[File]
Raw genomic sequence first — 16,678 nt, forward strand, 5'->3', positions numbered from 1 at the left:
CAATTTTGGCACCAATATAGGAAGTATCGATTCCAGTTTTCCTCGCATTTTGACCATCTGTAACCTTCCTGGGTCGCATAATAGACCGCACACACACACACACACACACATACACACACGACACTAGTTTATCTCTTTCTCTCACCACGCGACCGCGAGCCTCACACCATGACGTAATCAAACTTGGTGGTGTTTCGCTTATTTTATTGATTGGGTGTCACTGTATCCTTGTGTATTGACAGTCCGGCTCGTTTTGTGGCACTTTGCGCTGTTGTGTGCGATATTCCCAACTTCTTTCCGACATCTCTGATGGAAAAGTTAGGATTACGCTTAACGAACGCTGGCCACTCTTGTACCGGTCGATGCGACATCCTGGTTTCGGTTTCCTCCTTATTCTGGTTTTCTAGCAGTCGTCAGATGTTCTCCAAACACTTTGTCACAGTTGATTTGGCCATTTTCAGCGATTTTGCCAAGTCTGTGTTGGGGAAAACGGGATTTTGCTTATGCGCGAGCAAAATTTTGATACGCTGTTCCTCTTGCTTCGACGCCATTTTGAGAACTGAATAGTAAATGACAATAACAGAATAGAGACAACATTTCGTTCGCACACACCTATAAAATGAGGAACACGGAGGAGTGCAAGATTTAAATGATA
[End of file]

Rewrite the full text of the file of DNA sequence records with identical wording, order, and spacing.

Raw genomic sequence first — 16,678 nt, forward strand, 5'->3', positions numbered from 1 at the left:
CAATTTTGGCACCAATATAGGAAGTATCGATTCCAGTTTTCCTCGCATTTTGACCATCTGTAACCTTCCTGGGTCGCATAATAGACCGCACACACACACACACACACACATACACACACGACACTAGTTTATCTCTTTCTCTCACCACGCGACCGCGAGCCTCACACCATGACGTAATCAAACTTGGTGGTGTTTCGCTTATTTTATTGATTGGGTGTCACTGTATCCTTGTGTATTGACAGTCCGGCTCGTTTTGTGGCACTTTGCGCTGTTGTGTGCGATATTCCCAACTTCTTTCCGACATCTCTGATGGAAAAGTTAGGATTACGCTTAACGAACGCTGGCCACTCTTGTACCGGTCGATGCGACATCCTGGTTTCGGTTTCCTCCTTATTCTGGTTTTCTAGCAGTCGTCAGATGTTCTCCAAACACTTTGTCACAGTTGATTTGGCCATTTTCAGCGATTTTGCCAAGTCTGTGTTGGGGAAAACGGGATTTTGCTTATGCGCGAGCAAAATTTTGATACGCTGTTCCTCTTGCTTCGACGCCATTTTGAGAACTGAATAGTAAATGACAATAACAGAATAGAGACAACATTTCGTTCGCACACACCTATAAAATGAGGAACACGGAGGAGTGCAAGATTTAAATGATA